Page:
• Expect 2017 legislation requiring maternity leave, perhaps 12 weeks, with some exclusions for small businesses of less than 20 employees.
  • Title 1, Americans with Disabilities Act– 1990.  Protects qualified individuals with disabilities from unlawful discrimination in employment.  Discrimination is prohibited if the individual can do the essential job function.  An employer must make reasonable accommodations for such individuals unless doing so would place an undue hardship on the employer.
  • Fair Credit Reporting Act- 1970.  Defines employees and potential employee’s rights regarding employers using information obtained by third party credit reporting agencies as the basis for employment decisions.
  • Fair and Accurate Credit Transactions Act– 2003.  Requires employers to take reasonable measures to reduce the risk of identity theft and other harm to their employees, resulting from the employer’s failure to properly dispose of confidential records.
  • Genetic Information Nondiscrimination Act (GINA) 2008.  Prohibits employers from discriminating against employees or applicants based on their genetic information.


20-49 Employees


Employers required to comply with all of the previously mentioned Acts, plus the following two Acts:


  • Age Discrimination in Employment Act (ADEA)– 1967.  Prohibits discrimination against employees or applicants who are age 40 or older based on their age.  Prohibits mandatory retirement ages.
  • Consolidated Omnibus Budget Reconciliation Act (COBRA). – 1985.  COBRA requires employers to permit employees to extend their health insurance coverage at group rates for up to 36 months following a qualifying event.  Employee pays the full cost of the insurance continuation.  Employers with fewer than 20 employees comply with State Continuation plans, similar to COBRA.


Employers with 50 or more Employees


Employers required to comply with all of the previously mentioned Acts, plus the following Acts:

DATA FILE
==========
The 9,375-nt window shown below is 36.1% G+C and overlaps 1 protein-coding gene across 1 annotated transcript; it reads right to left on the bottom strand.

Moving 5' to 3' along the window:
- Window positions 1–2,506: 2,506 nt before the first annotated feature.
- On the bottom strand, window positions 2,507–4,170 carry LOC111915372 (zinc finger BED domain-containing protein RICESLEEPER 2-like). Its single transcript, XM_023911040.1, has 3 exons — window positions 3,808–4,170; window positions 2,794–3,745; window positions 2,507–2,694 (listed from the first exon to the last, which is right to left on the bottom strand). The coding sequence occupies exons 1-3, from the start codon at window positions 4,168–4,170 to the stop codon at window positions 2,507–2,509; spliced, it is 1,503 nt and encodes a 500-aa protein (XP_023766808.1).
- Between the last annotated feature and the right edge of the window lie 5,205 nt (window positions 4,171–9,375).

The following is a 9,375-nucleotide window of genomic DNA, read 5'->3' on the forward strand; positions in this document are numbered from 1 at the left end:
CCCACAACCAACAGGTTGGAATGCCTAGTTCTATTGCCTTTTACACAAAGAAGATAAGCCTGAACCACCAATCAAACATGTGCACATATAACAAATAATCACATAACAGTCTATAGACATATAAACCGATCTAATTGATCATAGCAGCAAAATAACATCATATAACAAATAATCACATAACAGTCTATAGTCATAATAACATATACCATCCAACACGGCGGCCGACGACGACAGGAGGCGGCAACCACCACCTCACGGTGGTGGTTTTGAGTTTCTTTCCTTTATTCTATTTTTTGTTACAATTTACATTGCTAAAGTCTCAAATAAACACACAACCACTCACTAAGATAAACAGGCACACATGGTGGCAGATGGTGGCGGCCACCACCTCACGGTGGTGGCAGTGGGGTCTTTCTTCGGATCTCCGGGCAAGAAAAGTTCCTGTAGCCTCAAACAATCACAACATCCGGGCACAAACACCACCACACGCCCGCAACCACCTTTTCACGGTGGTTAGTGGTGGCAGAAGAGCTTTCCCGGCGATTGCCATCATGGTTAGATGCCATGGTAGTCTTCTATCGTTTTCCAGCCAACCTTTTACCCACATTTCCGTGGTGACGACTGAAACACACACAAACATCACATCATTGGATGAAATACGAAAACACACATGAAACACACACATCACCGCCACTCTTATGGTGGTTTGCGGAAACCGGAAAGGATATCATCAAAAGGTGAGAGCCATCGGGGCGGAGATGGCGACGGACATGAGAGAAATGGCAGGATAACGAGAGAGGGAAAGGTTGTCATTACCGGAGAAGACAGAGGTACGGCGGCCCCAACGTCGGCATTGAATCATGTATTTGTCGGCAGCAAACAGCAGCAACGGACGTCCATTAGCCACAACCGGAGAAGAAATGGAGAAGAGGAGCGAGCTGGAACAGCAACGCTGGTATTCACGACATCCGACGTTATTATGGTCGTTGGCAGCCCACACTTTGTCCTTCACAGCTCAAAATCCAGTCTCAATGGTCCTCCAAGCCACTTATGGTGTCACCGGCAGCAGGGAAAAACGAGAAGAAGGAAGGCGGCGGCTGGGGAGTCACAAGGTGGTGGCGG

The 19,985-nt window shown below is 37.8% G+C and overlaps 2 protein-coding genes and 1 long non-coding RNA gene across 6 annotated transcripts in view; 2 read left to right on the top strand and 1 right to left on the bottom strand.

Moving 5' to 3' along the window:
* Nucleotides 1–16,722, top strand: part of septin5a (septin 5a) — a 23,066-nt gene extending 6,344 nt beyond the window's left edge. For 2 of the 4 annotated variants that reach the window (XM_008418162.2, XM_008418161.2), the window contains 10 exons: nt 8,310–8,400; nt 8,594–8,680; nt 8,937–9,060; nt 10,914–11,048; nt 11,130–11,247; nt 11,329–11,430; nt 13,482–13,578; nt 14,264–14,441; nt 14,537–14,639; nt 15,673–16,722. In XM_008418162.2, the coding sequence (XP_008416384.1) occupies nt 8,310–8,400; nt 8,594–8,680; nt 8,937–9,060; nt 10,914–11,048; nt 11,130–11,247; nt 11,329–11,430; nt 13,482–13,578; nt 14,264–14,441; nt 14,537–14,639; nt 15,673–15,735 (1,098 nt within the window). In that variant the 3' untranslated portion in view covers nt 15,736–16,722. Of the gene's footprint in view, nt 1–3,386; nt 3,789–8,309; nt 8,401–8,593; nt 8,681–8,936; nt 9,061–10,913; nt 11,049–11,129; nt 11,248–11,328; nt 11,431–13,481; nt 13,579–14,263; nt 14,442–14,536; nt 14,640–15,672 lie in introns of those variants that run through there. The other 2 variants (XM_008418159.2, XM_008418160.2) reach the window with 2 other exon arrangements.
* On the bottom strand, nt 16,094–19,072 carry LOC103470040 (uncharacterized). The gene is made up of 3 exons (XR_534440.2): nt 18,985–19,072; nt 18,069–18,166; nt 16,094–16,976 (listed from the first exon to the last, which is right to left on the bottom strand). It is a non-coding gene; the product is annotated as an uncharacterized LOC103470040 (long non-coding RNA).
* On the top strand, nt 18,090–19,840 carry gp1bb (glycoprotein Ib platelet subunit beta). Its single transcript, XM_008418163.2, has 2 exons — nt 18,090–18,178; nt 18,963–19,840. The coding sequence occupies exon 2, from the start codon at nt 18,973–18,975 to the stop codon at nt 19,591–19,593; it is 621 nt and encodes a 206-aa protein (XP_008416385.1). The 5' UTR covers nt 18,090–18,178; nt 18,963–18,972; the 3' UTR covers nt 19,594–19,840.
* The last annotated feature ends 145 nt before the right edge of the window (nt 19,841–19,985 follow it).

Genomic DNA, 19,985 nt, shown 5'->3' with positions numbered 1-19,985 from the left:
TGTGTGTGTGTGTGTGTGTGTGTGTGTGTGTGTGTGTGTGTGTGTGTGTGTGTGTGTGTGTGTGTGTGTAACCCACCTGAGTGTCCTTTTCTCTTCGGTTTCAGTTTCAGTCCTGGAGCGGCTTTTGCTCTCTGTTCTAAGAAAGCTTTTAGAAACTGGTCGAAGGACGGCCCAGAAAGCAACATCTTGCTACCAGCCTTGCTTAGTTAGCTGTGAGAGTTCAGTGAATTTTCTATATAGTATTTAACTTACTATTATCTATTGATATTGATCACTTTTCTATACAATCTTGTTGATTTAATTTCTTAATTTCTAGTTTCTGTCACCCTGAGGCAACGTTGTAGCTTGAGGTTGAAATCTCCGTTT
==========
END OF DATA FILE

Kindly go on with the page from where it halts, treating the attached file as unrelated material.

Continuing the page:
• Family and Medical Leave Act (FMLA) – 1993.  Requires that employees who have worked at least 12 months and have worked at least 1,250 hours in the previous 12 months are eligible to take up to 12 weeks of unpaid leave during any 12 month period for the purposes of birth, adoption, or foster care of a child; caring for a spouse, child, or parent who has a serious health condition; or serious health condition of the employee.  Additionally, the National Defense Authorization Act of 2008 amends FMLA to allow a spouse, parent, son, daughter or next of kin up to 26 weeks to care for a member of the armed services suffering from injuries or illness sustained while on active duty. Allows 12 weeks of unpaid leave for a “qualifying exigency” for a son, daughter, parent or spouse on active duty.  Employer must have 50 employees or more for 20 or more workweeks in the current or preceding calendar year, and work within a 75 mile radius.
  • Patient Protection and Affordable Care Act of 2010.  (PPACA)-Applicable large employers (over 50 employees) must offer affordable, minimum value health coverage for their full-time employees and dependents or risk paying a penalty.
    • HR 1644 passed in the House 05/04/17 to replace PPACA with American Health Care Act.  Legislation will now go to the Senate, which will most likely make significant changes to the House version.  My hope is the D’s and R’s will listen to each other and to the American insurance consumers and eventually craft a health care act that meets the needs of American families. This will be a long, drawn-out process.


Employers with 100 or more Employees


Employers required to comply with all of the previously mentioned Acts, plus the following Acts:

  • Worker Adjustment and Retaining Notifications Act (WARN). Employers required to provide a 60-day advance notice to employee4s of imminent covered plant closings and covered mass layoffs.
  • EEO-1 Report filed annually. The Employer Information Report (EEO-1) requires employers to submit employment data categorized by race/ethnicity, gender, job category, and wages and hours to the Equal Employment Opportunity Commission.





Contact Ned Frazier at ned@frazierintl.com or call 303.875.5078 with any questions.


Comments are closed.